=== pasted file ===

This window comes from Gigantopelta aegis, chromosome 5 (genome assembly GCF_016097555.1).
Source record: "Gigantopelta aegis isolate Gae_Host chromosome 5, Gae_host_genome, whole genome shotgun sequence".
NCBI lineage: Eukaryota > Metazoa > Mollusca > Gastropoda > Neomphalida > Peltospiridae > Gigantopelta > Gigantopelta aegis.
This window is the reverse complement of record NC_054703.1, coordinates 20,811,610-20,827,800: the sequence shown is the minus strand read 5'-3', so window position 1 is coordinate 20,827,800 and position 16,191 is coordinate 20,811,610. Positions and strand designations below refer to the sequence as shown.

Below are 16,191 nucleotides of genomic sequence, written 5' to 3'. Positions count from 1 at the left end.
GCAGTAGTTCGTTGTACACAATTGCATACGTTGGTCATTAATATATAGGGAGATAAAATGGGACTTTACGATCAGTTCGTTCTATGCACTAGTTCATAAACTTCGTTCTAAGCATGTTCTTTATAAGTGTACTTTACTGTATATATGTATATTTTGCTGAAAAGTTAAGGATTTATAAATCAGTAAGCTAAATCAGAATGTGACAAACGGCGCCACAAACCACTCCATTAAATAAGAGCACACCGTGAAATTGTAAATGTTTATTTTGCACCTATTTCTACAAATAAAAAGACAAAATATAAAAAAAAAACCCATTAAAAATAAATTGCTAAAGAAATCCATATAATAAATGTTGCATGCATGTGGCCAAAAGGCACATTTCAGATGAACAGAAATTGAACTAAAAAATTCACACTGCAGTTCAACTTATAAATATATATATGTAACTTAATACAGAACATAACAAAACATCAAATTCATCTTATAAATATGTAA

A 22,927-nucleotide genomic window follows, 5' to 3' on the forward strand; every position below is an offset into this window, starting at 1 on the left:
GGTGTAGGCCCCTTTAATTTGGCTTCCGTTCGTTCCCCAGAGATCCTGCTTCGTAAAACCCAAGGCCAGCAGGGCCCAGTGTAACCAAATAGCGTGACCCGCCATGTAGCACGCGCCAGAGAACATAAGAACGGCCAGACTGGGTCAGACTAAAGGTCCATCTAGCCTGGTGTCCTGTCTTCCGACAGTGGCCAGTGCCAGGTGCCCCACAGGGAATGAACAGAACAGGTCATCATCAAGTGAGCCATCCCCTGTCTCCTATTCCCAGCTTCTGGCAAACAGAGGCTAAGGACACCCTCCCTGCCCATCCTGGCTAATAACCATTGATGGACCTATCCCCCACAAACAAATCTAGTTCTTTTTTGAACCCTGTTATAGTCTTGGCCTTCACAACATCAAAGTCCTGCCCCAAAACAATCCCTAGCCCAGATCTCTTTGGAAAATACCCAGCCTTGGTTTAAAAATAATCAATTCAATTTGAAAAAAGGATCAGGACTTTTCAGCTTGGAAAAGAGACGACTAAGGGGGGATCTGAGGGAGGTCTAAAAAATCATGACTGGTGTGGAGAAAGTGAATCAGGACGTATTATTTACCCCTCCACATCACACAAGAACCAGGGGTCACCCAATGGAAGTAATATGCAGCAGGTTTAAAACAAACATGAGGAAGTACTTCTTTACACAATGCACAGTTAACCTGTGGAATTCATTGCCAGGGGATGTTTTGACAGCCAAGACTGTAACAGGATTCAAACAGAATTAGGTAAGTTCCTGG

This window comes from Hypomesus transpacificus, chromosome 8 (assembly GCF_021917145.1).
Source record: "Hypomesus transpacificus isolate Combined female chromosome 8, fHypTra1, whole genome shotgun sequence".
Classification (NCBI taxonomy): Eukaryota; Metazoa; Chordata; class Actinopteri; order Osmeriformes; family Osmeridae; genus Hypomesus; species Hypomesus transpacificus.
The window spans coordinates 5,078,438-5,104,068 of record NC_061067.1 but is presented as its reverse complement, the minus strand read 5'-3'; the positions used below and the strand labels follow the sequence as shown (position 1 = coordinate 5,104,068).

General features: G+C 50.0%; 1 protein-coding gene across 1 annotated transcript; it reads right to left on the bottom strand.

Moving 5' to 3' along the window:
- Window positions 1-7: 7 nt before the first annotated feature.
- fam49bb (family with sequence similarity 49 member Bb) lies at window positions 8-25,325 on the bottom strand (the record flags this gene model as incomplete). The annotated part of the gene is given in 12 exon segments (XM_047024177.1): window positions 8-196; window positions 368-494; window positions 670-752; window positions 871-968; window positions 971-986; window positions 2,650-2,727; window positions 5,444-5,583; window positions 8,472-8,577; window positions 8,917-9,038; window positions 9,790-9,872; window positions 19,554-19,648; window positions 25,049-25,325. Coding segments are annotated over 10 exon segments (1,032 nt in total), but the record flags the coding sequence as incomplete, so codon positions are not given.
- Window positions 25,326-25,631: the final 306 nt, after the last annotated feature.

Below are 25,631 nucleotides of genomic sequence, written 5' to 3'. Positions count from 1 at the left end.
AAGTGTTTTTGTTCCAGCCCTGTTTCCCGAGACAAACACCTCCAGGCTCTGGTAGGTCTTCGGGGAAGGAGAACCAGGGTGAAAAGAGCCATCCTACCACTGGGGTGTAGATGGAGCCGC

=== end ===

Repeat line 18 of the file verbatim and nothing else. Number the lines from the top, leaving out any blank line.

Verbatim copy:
Below are 25,631 nucleotides of genomic sequence, written 5' to 3'. Positions count from 1 at the left end.